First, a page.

Sun Travels & Tours Pvt Ltd v Hilton International Manage (Maldives) Pvt Ltd  SGCA 10 concerned the Iru Fushi Beach & Spa Resort, a five-star hotel in the Maldives. Sun was the owner of the hotel and Hilton managed it between 2009 and 2013. Sun became dissatisfied with the operating profit of the hotel, which was substantially below Hilton’s projections, so it terminated the management agreement with Hilton. Hilton said that the termination was a breach of contract and started arbitration in Singapore. The arbitral tribunal agreed with Hilton and in May 2015 awarded it over US$ 21 million in damages.
Hilton tried to enforce the award against Sun in the Maldives. Sun resisted enforcement, and at the same time started an action in the Maldives courts for breach of the management agreement by Hilton. Hilton objected to that action because the arbitral tribunal had already considered the arguments put forward by Sun as part of the arbitration in Singapore. Nonetheless, the Maldivian judge proceeded to find in favour of Sun and awarded almost US$ 17 million in damages. Shortly after, the Maldivian courts also refused enforcement of the arbitration award.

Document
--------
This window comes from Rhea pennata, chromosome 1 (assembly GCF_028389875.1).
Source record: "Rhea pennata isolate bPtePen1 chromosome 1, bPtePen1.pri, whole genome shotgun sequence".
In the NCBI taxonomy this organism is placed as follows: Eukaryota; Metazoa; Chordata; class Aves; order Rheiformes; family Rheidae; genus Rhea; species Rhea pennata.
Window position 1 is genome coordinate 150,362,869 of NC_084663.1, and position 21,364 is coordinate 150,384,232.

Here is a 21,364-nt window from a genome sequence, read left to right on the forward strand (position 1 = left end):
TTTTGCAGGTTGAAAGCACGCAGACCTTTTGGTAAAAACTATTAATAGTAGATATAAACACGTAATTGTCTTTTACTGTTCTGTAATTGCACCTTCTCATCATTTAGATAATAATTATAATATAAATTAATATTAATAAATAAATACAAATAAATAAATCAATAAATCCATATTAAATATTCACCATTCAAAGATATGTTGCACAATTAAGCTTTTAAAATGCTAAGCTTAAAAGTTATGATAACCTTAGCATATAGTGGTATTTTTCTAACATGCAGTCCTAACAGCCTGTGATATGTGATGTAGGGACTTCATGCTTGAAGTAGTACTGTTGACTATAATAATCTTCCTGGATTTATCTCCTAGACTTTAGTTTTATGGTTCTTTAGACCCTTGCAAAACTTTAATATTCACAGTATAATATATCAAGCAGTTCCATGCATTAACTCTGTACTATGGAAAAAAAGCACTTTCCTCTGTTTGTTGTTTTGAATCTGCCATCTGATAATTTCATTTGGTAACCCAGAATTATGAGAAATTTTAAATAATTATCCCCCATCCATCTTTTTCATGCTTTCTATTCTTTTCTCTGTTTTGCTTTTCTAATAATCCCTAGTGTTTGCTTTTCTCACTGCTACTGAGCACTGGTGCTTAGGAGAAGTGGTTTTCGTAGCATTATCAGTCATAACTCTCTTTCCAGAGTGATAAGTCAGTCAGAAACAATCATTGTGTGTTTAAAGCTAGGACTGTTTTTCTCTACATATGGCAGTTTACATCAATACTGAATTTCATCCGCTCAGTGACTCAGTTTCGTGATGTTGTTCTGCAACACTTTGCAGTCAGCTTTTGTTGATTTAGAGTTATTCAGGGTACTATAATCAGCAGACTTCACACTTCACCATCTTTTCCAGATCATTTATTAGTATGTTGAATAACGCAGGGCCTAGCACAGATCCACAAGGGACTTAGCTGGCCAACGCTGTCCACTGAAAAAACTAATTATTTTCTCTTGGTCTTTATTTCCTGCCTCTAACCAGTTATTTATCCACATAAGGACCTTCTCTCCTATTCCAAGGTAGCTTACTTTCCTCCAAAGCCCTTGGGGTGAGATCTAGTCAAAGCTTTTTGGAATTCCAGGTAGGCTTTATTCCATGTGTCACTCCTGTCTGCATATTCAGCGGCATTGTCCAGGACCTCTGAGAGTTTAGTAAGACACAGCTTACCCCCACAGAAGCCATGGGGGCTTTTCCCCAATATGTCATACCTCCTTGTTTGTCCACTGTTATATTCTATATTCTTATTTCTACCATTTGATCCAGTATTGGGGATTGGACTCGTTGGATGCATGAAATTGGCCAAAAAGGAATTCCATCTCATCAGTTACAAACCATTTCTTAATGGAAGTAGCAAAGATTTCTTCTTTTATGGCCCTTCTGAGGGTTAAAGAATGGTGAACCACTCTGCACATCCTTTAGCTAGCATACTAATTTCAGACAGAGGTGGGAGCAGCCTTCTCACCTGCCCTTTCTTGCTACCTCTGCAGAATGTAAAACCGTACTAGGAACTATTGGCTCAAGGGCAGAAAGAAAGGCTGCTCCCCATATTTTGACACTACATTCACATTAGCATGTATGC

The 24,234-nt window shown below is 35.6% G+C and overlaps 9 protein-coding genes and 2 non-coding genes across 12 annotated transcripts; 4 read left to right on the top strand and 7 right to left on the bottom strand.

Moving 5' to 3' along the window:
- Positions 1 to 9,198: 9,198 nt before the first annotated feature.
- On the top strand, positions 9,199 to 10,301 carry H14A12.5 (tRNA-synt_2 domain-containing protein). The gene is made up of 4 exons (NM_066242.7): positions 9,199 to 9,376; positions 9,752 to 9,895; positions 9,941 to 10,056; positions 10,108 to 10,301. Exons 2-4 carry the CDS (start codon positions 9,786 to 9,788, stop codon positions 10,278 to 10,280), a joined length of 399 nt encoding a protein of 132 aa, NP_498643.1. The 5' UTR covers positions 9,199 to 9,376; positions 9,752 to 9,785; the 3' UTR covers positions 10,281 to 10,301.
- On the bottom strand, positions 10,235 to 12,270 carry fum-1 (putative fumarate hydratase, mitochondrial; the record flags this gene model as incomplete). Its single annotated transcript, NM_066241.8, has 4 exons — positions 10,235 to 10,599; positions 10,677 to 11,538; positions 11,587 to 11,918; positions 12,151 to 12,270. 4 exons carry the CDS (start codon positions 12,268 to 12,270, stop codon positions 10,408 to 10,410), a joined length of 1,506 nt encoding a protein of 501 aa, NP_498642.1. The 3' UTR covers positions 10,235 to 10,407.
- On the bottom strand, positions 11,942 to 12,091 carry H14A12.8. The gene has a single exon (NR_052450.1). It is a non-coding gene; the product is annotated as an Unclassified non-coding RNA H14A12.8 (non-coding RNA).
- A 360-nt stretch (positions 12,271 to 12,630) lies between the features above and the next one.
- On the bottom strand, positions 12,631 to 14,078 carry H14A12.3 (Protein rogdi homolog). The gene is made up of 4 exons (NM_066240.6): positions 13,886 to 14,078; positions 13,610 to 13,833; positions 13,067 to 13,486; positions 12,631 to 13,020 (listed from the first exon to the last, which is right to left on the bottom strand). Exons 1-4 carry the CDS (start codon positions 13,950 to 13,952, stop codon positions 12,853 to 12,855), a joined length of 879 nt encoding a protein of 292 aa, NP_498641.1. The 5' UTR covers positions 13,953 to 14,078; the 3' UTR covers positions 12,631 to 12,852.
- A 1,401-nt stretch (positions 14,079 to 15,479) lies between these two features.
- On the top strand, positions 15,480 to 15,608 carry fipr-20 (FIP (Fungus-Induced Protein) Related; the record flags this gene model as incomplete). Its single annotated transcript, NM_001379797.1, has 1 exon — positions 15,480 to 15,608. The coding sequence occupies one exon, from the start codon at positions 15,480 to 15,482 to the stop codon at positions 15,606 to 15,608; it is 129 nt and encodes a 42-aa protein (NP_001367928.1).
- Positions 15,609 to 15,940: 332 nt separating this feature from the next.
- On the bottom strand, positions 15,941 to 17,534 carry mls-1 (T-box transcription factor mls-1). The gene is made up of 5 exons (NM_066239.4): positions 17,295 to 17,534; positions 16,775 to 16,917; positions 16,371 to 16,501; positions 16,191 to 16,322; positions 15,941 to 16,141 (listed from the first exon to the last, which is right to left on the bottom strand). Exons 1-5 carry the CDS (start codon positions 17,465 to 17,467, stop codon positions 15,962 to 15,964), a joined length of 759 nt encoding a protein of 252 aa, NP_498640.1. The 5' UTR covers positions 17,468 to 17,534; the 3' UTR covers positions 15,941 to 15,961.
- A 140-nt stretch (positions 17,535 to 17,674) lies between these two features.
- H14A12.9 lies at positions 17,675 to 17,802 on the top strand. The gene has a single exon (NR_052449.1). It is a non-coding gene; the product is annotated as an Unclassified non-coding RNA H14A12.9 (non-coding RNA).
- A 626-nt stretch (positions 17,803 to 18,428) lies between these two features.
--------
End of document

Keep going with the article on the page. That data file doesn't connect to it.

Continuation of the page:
Hilton filed an appeal in the Maldives, and in July 2017 it applied to the Singapore High Court (being the court at the seat of the arbitration) for an injunction restraining Sun from enforcing the Maldivian judgment. The Singapore High Court granted that injunction and also issued declarations about the binding nature of the arbitration award and the jurisdiction of the arbitral tribunal to hear disputes arising from the management agreement. Sun appealed to the Singapore Court of Appeal.
Anti-suit injunctions and delay